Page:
Anthropology may recount the weird Polynesian-type navigation of reading waves, processes and currents rather than geometry of the stars, the aborigine messengers walking in dream time collecting sign and landmarks. The psychedelic shakedowns stripping stories and personal history. The wyrd sisters, weaving rainbow fabrics of time with chords of runes like streaming divas.
Life goes on in the settlements for now, but there is wilderness all about our sanctuaries. And strange noises break from the jungles and the darkness. “Here be Dragons” has always been our demarcation for the edges of our maps. And the song of our people.
I like new years; I like the ritual of pivoting to review the past 12 months and starting anew with minimal baggage.
Some baggage, like habits developed over the year, are valuable —good habits are wise investments. Projects, however, may or may not hold relevance depending upon deliberation.
For some things this annual ritual is about tweaking priorities, for others it’s something new, or something old revisited. But the ritual usually starts with dropping everything carried the year before. A total reset.
Each year ends with a harvest of what came from previous efforts, which may be meager, and a planting of the new year’s seedlings with what was gleaned. And learned. With no regrets for anything incomplete or undone or missing. It is finished. I may restart it, but as something new. The field starts cleared. A system reboot.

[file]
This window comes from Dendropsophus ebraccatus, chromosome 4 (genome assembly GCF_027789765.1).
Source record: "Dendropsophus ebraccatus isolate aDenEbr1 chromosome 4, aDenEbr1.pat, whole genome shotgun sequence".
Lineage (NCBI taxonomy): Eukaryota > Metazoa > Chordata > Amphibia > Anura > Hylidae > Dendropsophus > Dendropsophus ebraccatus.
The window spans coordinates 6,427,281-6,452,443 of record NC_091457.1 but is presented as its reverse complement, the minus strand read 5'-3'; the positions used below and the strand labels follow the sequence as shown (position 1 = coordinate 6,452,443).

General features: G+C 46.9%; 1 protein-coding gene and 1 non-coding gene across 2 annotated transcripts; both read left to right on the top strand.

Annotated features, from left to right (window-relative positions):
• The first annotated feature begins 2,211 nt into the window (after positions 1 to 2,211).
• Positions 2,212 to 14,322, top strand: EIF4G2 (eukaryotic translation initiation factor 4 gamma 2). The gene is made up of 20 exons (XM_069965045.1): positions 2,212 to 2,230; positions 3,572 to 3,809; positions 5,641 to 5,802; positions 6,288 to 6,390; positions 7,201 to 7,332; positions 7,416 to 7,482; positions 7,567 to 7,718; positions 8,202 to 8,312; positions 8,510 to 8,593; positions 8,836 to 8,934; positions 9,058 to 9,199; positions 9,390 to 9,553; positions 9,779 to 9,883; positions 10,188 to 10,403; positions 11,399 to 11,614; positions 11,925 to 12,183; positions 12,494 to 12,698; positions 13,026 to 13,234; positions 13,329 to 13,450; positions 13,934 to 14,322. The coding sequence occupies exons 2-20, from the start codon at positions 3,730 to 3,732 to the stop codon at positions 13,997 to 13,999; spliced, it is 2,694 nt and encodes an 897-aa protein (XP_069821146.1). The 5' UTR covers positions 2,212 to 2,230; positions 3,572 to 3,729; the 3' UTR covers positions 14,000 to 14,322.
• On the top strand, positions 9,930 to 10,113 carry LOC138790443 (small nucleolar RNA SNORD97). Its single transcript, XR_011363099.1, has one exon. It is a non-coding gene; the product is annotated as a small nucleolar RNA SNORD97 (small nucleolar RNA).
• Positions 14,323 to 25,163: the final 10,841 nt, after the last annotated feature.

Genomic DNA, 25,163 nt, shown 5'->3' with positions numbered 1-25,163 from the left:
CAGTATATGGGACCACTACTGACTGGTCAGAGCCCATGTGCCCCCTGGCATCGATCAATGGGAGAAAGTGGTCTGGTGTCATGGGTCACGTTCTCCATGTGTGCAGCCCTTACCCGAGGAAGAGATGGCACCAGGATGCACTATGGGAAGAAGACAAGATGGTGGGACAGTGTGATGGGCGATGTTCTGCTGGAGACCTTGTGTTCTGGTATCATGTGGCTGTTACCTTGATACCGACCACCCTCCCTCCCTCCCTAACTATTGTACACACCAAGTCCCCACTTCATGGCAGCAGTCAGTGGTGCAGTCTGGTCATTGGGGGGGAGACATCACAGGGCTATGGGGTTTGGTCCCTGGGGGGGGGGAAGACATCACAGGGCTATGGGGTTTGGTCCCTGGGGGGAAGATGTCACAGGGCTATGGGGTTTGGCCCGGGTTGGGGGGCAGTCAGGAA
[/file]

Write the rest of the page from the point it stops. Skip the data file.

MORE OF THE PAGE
Some magical disciplines carry this approach into a daily practice. Before sleep each evening, they review the day in reverse unwinding all the events, watchful for lessons. Leaving the mind ready for restorative sleep with a clean slate. An adjunct practice then imagines the most beautiful image, whatever that might be at the time while drifting off to sleep. Talk about your sleep hygiene!
A symbiotic organism lives in our body, it has a neural network in our gut, and has 10x more cells than we do … in our “own” body. We call it/them bacteria. They are our ancestors, for 3 billion years. They are intimately tied to much of our well-being: physical aspects of digestion, inflammation, immunity and psychological moods, motivations and depression. To name a few. It’s a little creepy, don’t you think? It’s like those parasitic cordyceps. But ours are for the good, right? And that’s my Halloween story for October. Just wanted to get a jump on it.
Zombie-ant parasitic fungus castrated by hyperparasitic fungus
Ant colonies are protected against brain-manipulating parasitic fungi by another fungus